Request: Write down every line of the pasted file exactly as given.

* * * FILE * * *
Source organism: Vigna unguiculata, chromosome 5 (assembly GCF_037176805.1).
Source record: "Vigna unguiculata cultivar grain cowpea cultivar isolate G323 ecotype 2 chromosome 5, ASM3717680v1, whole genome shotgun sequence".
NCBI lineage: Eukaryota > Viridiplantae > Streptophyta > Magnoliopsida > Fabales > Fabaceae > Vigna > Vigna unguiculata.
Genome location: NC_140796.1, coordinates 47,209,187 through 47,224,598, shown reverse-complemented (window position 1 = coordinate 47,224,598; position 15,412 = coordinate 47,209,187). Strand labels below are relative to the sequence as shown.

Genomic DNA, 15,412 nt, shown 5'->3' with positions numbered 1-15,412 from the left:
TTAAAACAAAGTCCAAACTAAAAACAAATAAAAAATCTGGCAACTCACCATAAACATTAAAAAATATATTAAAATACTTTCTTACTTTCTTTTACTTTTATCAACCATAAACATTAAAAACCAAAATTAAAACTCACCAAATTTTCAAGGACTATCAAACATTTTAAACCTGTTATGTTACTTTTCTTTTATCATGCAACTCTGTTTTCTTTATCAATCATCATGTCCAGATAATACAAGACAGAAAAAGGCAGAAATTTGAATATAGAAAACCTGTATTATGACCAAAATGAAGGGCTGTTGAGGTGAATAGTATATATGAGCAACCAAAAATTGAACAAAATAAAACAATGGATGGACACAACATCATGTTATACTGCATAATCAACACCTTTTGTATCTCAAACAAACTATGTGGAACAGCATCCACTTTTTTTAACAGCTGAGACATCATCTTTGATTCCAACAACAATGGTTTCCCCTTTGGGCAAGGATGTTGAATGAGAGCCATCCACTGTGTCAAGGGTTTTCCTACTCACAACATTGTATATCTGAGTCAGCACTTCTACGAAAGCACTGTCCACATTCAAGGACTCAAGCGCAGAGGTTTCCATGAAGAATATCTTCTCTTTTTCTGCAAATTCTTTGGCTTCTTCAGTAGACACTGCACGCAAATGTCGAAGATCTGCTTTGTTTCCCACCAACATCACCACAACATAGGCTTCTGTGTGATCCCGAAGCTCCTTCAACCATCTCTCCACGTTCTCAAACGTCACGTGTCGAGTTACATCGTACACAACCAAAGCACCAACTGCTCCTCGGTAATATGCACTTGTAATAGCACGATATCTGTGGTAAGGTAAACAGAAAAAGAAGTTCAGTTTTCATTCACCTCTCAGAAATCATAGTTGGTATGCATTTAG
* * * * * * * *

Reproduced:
Source organism: Vigna unguiculata, chromosome 5 (assembly GCF_037176805.1).
Source record: "Vigna unguiculata cultivar grain cowpea cultivar isolate G323 ecotype 2 chromosome 5, ASM3717680v1, whole genome shotgun sequence".
NCBI lineage: Eukaryota > Viridiplantae > Streptophyta > Magnoliopsida > Fabales > Fabaceae > Vigna > Vigna unguiculata.
Genome location: NC_140796.1, coordinates 47,209,187 through 47,224,598, shown reverse-complemented (window position 1 = coordinate 47,224,598; position 15,412 = coordinate 47,209,187). Strand labels below are relative to the sequence as shown.

Genomic DNA, 15,412 nt, shown 5'->3' with positions numbered 1-15,412 from the left:
TTAAAACAAAGTCCAAACTAAAAACAAATAAAAAATCTGGCAACTCACCATAAACATTAAAAAATATATTAAAATACTTTCTTACTTTCTTTTACTTTTATCAACCATAAACATTAAAAACCAAAATTAAAACTCACCAAATTTTCAAGGACTATCAAACATTTTAAACCTGTTATGTTACTTTTCTTTTATCATGCAACTCTGTTTTCTTTATCAATCATCATGTCCAGATAATACAAGACAGAAAAAGGCAGAAATTTGAATATAGAAAACCTGTATTATGACCAAAATGAAGGGCTGTTGAGGTGAATAGTATATATGAGCAACCAAAAATTGAACAAAATAAAACAATGGATGGACACAACATCATGTTATACTGCATAATCAACACCTTTTGTATCTCAAACAAACTATGTGGAACAGCATCCACTTTTTTTAACAGCTGAGACATCATCTTTGATTCCAACAACAATGGTTTCCCCTTTGGGCAAGGATGTTGAATGAGAGCCATCCACTGTGTCAAGGGTTTTCCTACTCACAACATTGTATATCTGAGTCAGCACTTCTACGAAAGCACTGTCCACATTCAAGGACTCAAGCGCAGAGGTTTCCATGAAGAATATCTTCTCTTTTTCTGCAAATTCTTTGGCTTCTTCAGTAGACACTGCACGCAAATGTCGAAGATCTGCTTTGTTTCCCACCAACATCACCACAACATAGGCTTCTGTGTGATCCCGAAGCTCCTTCAACCATCTCTCCACGTTCTCAAACGTCACGTGTCGAGTTACATCGTACACAACCAAAGCACCAACTGCTCCTCGGTAATATGCACTTGTAATAGCACGATATCTGTGGTAAGGTAAACAGAAAAAGAAGTTCAGTTTTCATTCACCTCTCAGAAATCATAGTTGGTATGCATTTAG